Africa - The Ninja Warrior

     Our children, since having arrived at Rafiki, have only been taught that which is good. They do not know hate, or prejudice, and very seldom anger or jealousy. They melt our hearts.
     Barbara and I go to a bible study with a different family each night. The children were full fledged prayer warriors, for the most part. Some were still too young or shy to talk much. The mama led the bible study, and we were always amazed when they could almost always answer her questions.
     We all sang hymns, they really got in to it. When it came time to leave, they never wanted to let us go.

     We were the only mini missionaries there now. The bloodshed was too fresh. But there were normally several at a time. I told the kids how lucky they were. They were surrounded by all these loving people, and I knew of none others who had so many people come from so far away, just to be a part of their lives for a time.

     On the way back to our guest house, the sounds of hymns being sung by many children, often filled the night air. That blissful scene could sometimes be suddenly interrupted when a big man, with a big club, face covered ninja like with a scarf  silently emerged from the darkness and was right there. Right at our elbow. Barbara always screamed.
     That would be a guard. When I got to know the guards better, I asked, "What's with the scarf over the face thing  at night?" "Our face is cold." Barb and I were very comfortable in the cool African night in short sleeves, but they had never known cold. If the temperature dropped close to 70 degrees, they started adding clothes.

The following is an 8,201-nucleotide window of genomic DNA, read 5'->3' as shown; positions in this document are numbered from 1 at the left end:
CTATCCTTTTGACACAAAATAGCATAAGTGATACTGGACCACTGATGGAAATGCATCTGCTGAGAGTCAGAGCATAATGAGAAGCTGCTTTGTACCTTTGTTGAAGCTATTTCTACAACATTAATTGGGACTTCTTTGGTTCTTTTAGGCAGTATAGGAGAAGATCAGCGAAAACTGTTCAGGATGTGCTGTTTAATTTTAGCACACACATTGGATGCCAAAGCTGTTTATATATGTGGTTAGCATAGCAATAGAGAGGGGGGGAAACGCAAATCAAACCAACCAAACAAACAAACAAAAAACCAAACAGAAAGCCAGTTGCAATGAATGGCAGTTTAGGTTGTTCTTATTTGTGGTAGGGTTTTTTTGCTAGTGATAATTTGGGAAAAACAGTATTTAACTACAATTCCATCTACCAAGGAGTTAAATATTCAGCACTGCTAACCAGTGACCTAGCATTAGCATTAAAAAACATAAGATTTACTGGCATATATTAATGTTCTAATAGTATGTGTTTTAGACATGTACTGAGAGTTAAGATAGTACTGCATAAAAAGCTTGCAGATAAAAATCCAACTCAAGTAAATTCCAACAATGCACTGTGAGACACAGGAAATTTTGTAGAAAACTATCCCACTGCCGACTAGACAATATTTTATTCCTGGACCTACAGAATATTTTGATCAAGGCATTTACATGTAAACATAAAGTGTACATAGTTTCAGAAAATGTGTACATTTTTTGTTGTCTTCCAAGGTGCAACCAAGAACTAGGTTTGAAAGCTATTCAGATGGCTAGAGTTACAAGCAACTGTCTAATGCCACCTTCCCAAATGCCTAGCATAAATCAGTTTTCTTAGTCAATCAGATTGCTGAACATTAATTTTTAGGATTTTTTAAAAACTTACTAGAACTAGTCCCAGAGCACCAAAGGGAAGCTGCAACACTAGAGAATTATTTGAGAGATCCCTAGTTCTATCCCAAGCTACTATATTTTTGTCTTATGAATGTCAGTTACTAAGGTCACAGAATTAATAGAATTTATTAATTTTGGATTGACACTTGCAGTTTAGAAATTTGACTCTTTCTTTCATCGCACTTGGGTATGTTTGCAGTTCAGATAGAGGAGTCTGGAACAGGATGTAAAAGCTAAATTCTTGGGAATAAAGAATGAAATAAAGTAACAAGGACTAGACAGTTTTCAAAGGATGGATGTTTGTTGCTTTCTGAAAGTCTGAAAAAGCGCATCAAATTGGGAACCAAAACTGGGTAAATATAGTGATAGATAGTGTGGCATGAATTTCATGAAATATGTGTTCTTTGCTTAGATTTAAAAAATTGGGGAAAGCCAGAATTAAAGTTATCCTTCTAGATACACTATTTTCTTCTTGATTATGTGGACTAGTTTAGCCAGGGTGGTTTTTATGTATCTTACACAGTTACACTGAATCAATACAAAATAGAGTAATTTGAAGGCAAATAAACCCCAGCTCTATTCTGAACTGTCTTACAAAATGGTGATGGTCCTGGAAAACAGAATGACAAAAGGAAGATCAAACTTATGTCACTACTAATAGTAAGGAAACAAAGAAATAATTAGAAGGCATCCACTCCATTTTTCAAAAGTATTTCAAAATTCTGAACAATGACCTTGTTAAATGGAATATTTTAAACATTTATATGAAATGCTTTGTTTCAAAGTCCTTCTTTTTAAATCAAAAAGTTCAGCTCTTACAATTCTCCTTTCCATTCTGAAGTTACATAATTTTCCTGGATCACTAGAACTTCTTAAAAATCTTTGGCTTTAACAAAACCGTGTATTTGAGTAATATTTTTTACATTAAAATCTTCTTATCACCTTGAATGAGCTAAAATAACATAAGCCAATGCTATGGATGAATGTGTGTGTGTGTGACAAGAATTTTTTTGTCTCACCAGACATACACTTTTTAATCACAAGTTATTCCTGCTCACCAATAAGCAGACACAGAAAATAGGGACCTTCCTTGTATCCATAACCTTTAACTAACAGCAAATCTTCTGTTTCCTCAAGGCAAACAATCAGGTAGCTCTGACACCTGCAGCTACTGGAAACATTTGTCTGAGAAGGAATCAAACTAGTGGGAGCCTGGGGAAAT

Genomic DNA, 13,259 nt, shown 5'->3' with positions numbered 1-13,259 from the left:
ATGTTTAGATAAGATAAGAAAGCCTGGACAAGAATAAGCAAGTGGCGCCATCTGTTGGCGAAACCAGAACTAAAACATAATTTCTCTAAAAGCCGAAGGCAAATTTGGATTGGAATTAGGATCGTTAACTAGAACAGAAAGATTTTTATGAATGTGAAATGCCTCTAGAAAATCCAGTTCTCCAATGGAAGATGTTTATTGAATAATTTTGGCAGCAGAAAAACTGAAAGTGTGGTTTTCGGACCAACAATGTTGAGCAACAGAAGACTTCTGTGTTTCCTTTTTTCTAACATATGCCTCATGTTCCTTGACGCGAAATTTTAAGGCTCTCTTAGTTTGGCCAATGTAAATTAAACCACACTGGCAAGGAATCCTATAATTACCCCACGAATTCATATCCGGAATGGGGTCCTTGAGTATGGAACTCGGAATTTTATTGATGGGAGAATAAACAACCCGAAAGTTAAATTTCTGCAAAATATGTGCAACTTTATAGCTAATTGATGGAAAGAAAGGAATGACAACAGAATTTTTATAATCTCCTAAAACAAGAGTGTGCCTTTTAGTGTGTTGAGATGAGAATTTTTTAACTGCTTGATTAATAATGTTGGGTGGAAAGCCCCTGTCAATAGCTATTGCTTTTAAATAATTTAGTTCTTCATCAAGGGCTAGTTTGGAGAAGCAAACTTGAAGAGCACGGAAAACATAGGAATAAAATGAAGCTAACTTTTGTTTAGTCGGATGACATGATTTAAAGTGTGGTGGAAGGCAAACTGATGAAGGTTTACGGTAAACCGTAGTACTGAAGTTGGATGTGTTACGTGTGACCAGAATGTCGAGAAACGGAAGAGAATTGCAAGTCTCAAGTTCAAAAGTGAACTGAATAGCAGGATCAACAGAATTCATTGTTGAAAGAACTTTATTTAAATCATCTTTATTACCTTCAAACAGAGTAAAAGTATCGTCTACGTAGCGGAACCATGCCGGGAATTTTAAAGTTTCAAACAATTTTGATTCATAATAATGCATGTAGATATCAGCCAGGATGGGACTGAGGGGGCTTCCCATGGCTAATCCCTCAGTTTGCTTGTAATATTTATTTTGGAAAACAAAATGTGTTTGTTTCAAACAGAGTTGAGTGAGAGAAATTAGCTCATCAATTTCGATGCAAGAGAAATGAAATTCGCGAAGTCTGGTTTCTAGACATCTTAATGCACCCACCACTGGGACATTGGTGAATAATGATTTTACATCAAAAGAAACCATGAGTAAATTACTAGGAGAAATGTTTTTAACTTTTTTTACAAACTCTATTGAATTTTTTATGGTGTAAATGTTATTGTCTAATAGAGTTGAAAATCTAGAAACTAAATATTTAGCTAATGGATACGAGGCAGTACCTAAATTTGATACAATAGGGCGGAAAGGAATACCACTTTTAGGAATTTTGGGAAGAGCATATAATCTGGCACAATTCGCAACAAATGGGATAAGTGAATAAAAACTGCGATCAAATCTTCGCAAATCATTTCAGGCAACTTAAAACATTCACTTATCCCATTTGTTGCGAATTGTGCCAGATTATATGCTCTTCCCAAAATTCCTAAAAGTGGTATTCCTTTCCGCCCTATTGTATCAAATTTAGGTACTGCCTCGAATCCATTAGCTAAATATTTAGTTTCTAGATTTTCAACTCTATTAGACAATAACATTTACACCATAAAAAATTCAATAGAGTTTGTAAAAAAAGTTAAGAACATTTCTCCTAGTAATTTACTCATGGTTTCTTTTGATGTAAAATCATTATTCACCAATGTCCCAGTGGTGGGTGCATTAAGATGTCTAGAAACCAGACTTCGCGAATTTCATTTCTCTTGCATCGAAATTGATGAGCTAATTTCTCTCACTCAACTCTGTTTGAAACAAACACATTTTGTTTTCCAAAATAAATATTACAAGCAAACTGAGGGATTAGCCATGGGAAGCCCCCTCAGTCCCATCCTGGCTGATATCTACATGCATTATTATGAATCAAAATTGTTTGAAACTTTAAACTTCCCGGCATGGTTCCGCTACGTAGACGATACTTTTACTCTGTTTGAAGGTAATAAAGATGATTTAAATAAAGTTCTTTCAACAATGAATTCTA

The guards laughed at us, carefully lighting up our pathway at night with our "torch." But I knew Black Mambas thrived here. One had just recently been killed. The guards just laughed that off. "Snakes don't crawl at night." They further asserted, "You Americans have used torches so much, you have lost your night vision." There may be some truth to that.

     Emily, our only guest house mate, was technically a mini-missionary like us, who usually didn't stay longer that a month. But she just could not seem to leave. We could often hear her, talking to her parents on scype, crying in the privacy of her room. She missed them greatly. But then she would come out, pull herself together, and go sign on for two more months.
     Emily once got a very large thorn embedded deeply in the top of her foot while playing soccer. After some time, she mentioned it to us. I told her, I was very good at digging thorns out with a needle, as long as it was not in me. She finally agreed. I saw it was very deep. As I dug deeper and deeper, she toughened up and never complained, other than making weird little Emily sounds.